The Survival Logbook is full of hidden secrets, lore, and clues to piece together some of the franchise’s mysteries. Not only did Mike leave his own entries and doodles in red pen (including a sketch of the Exotic Butters from FNAF 5 and Nightmare Fredbear from FNAF 4, which suggest that he really is Michael Afton), but two spirits seem to haunt the book as well and speak directly to Mike.
Cassidy, the child who haunts Golden Freddy, speaks through faded text that appears throughout the book. Another spirit who is thought to be the Crying Child seems to respond to Cassidy by altering the book’s text.
The name Cassidy was originally discovered with a code hidden in the logbook, and fans speculate that the Crying Child’s name could be hidden inside as well. Only the letters “E,” “V,” and “A” have been found so far, so some fans believe that the Crying Child’s name might be Evan.
In addition to the official guides and the Survival Logbook, the Official Five Nights at Freddy’s Coloring Book and the Official Five Nights at Freddy’s: How To Draw book are also available.
The FNAF novel trilogy has been adapted into graphic novel format, adding three additional books to the FNAF franchise’s extensive library. The Silver Eyes: The Graphic Novel was released in 2019, followed by The Twisted Ones: The Graphic Novel and The Fourth Closet: The Graphic Novel in 2021.
Overall, the graphic novels do a good job of retelling the story with visual elements, though some moments and scenes were not included, presumably to prevent the graphic novels from becoming too large.
However, some fans have criticized the graphic novels for feeling rushed, which I think is a valid critique. If you’re a fan of graphic novels and comics, I recommend reading the novel trilogy to get a clear picture of the story and reading the graphic novels to enjoy the visuals and layout. There are some really phenomenal panels in these adaptations, so I’d still say they’re worth the read, especially for graphic novel enthusiasts.
Fortunately for FNAF fans, there are plenty more books scheduled for release this year and next. With the conclusion of the Fazbear Frights series, a new anthology series titled Tales from the Pizzaplex will take its place starting July 19, 2022.
Like Fazbear Frights, each installment of Tales from the Pizzaplex will feature three novella-length stories, though these tales will presumably draw inspiration from FNAF: Security Breach. So far, only the first three books have been titled, including Lally’s Game, Happs, and Somniphobia, though the untitled fourth and fifth installments have been announced as well.
With the release of FNAF: Security Breach, The Freddy Files guide series is also due for an update, and FNAF: The Security Breach Files is scheduled to hit the shelves on September 20, 2022. Unlike the previous guides, The Security Breach Files will focus solely on Security Breach and won’t cover any of the series’ previous content.
While the Fazbear Frights series has reached an official conclusion, two graphic novel adaptations are scheduled for release in September 2022 and March 2023. Fazbear Frights: Graphic Novel Collection #1 will feature Into the Pit, To Be Beautiful, and Out of Stock.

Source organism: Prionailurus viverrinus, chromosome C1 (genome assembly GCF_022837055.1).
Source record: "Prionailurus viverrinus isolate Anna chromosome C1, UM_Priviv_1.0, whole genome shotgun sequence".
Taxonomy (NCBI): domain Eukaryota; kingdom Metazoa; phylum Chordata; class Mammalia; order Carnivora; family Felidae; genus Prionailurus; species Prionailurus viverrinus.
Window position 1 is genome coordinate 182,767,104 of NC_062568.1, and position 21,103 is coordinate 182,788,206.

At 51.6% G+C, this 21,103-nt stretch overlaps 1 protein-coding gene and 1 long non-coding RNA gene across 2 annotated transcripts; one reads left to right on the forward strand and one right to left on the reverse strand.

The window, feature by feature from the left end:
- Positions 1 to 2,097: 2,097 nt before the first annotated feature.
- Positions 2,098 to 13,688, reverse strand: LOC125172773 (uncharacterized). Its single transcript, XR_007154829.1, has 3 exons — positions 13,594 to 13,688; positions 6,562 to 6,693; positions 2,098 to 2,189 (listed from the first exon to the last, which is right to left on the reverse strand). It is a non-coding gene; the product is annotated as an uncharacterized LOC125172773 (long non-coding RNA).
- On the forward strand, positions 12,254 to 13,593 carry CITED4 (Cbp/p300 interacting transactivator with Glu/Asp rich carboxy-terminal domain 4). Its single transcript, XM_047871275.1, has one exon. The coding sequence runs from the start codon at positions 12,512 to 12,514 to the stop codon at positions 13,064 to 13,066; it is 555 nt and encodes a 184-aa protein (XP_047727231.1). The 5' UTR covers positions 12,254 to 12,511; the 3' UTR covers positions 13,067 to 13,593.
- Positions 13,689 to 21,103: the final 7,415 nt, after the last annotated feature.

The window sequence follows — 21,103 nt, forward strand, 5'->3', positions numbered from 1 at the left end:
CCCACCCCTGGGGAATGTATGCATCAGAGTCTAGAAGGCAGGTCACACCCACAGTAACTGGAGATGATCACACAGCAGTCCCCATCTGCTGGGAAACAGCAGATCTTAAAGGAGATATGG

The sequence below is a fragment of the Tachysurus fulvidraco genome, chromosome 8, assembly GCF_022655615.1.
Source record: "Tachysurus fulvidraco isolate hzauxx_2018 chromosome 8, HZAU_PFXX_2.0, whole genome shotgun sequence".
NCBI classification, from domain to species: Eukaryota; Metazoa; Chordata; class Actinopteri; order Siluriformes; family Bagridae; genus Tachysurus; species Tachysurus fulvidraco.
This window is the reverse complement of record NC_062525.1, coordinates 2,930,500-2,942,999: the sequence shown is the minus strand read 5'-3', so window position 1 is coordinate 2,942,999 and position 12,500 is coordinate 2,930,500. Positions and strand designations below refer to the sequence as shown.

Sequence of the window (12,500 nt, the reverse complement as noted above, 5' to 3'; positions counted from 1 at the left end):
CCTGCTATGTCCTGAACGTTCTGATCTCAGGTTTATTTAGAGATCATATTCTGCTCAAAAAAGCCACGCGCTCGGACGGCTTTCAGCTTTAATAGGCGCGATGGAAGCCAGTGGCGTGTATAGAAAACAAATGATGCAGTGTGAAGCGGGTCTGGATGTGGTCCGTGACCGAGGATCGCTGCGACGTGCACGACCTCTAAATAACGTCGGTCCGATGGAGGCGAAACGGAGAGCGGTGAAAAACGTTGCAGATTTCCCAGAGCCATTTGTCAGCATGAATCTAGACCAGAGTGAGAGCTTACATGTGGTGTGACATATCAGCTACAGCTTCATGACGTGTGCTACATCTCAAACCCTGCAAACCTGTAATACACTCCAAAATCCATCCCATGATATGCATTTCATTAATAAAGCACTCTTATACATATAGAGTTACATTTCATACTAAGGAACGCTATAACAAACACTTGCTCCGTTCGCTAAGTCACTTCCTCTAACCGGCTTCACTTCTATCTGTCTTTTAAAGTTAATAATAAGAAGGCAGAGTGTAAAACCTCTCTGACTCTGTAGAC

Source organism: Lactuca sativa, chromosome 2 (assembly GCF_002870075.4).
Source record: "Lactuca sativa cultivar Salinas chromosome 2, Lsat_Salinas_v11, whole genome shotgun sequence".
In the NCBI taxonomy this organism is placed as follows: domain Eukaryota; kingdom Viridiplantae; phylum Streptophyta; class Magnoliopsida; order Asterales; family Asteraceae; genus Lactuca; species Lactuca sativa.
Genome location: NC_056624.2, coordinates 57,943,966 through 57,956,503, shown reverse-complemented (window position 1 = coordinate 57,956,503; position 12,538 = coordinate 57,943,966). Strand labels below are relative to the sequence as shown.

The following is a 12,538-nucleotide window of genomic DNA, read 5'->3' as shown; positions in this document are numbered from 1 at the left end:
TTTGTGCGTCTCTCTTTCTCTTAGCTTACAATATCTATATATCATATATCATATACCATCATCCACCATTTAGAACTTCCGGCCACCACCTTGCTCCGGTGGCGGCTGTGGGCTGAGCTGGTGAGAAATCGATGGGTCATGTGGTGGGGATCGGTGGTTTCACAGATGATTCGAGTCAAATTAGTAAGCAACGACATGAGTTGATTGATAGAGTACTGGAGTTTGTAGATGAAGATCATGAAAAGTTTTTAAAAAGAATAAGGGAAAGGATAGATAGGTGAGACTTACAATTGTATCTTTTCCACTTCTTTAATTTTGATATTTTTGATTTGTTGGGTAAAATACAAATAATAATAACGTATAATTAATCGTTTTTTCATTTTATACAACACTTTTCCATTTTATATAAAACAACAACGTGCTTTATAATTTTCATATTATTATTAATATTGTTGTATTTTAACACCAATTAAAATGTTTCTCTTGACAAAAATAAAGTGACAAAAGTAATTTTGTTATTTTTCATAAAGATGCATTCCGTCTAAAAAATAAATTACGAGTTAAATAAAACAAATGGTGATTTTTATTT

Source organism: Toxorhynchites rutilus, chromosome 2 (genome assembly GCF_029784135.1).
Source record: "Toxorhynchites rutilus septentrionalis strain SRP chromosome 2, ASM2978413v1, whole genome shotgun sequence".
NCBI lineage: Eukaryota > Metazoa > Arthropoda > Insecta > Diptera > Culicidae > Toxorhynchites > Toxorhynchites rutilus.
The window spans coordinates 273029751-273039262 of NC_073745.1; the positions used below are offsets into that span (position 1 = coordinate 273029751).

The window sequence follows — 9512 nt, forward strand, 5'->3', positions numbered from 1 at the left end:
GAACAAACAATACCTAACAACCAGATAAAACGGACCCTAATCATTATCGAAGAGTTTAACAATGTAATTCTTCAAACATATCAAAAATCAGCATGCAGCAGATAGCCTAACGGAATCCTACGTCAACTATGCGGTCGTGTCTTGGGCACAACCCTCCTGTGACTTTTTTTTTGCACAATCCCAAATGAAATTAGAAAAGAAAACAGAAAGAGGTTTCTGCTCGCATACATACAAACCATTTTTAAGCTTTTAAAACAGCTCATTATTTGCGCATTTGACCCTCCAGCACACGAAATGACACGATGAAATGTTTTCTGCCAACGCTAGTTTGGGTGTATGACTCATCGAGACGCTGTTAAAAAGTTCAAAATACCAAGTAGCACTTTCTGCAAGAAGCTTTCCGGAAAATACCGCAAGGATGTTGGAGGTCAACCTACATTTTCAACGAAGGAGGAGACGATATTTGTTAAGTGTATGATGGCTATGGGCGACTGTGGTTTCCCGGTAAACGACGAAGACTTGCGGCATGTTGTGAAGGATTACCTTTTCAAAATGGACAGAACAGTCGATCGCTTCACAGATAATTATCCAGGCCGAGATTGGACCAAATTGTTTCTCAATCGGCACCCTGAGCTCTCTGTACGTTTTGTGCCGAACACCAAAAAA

Fazbear Frights: Graphic Novel Collection #2 includes Fetch, Room for One More, and The New Kid. The order of the stories included in the graphic novel collections will be different than the order in which they were originally presented.
FNAF Books Guide: Conclusion
Question: How many FNAF books are there in total?
Answer: In total, there have been 24 official FNAF books released so far. That includes 3 novels, 12 Fazbear Frights anthologies, 3 official guides, 3 activity books, and 3 graphic novels. As of now, 9 more FNAF books are scheduled for publication, which will bring the grand total to 33 by March 2023.
Question: In what order should I read the FNAF books?
Answer: Like most trilogies, the FNAF novels tell one continuous story and should be read in order. The Fazbear Frights, on the other hand, tell separate stories that don’t necessarily connect, but I’d recommend reading the books in the order they were published if you’re planning on following the Stitchwraith storyline in the epilogues. Aside from that, the rest of the books and guides can be read in almost any order, and it’s not necessary to read one series of books before getting into another.
Question: Should I play the FNAF games before reading the books?
Answer: Personally, I think playing at least one or two FNAF games strengthens the impact of the books’ themes and imagery, which makes them a lot more fun to read. However, the novel trilogy and Fazbear Frights stories are compelling in and of themselves, and it’s not necessary to play the games to understand the plots or relate to the characters. Still, if you’re just starting to get into the FNAF franchise or are curious about the story, I’d recommend starting with the games as an entry point and getting into the books from there.
Question: Are the FNAF books appropriate for kids?
Answer: In general, the 12+ rating on the FNAF books is a good guideline for readers and their guardians. While a lot of the stories told in the books feature kids and teens as their protagonists, the themes and use of horror can be scary for younger kids. The books also contain some violent and potentially disturbing content, though the violence isn’t particularly graphic. The reading level is definitely suitable for preteens, and the language and grammar make the books easy and enjoyable to read.